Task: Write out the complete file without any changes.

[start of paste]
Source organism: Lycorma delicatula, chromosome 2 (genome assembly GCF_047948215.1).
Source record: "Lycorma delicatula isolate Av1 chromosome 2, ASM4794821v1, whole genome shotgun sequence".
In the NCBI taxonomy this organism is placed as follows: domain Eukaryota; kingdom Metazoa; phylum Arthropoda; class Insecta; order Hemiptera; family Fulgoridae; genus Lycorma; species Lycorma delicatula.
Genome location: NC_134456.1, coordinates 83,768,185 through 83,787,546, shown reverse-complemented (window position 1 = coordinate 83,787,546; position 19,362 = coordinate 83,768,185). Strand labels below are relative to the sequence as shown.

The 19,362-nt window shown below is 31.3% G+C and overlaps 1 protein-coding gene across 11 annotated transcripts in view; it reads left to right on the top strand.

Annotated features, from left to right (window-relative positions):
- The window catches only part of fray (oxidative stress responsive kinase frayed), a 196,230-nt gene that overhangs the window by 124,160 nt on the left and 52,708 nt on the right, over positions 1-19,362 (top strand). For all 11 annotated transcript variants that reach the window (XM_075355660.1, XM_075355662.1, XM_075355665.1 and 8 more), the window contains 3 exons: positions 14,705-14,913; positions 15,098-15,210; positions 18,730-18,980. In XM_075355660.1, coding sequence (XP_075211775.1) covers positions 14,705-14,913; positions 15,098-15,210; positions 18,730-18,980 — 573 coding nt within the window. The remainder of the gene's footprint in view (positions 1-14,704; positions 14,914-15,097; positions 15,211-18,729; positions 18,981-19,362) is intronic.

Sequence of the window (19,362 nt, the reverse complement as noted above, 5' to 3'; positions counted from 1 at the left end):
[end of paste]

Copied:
Source organism: Lycorma delicatula, chromosome 2 (genome assembly GCF_047948215.1).
Source record: "Lycorma delicatula isolate Av1 chromosome 2, ASM4794821v1, whole genome shotgun sequence".
In the NCBI taxonomy this organism is placed as follows: domain Eukaryota; kingdom Metazoa; phylum Arthropoda; class Insecta; order Hemiptera; family Fulgoridae; genus Lycorma; species Lycorma delicatula.
Genome location: NC_134456.1, coordinates 83,768,185 through 83,787,546, shown reverse-complemented (window position 1 = coordinate 83,787,546; position 19,362 = coordinate 83,768,185). Strand labels below are relative to the sequence as shown.

The 19,362-nt window shown below is 31.3% G+C and overlaps 1 protein-coding gene across 11 annotated transcripts in view; it reads left to right on the top strand.

Annotated features, from left to right (window-relative positions):
- The window catches only part of fray (oxidative stress responsive kinase frayed), a 196,230-nt gene that overhangs the window by 124,160 nt on the left and 52,708 nt on the right, over positions 1-19,362 (top strand). For all 11 annotated transcript variants that reach the window (XM_075355660.1, XM_075355662.1, XM_075355665.1 and 8 more), the window contains 3 exons: positions 14,705-14,913; positions 15,098-15,210; positions 18,730-18,980. In XM_075355660.1, coding sequence (XP_075211775.1) covers positions 14,705-14,913; positions 15,098-15,210; positions 18,730-18,980 — 573 coding nt within the window. The remainder of the gene's footprint in view (positions 1-14,704; positions 14,914-15,097; positions 15,211-18,729; positions 18,981-19,362) is intronic.

Sequence of the window (19,362 nt, the reverse complement as noted above, 5' to 3'; positions counted from 1 at the left end):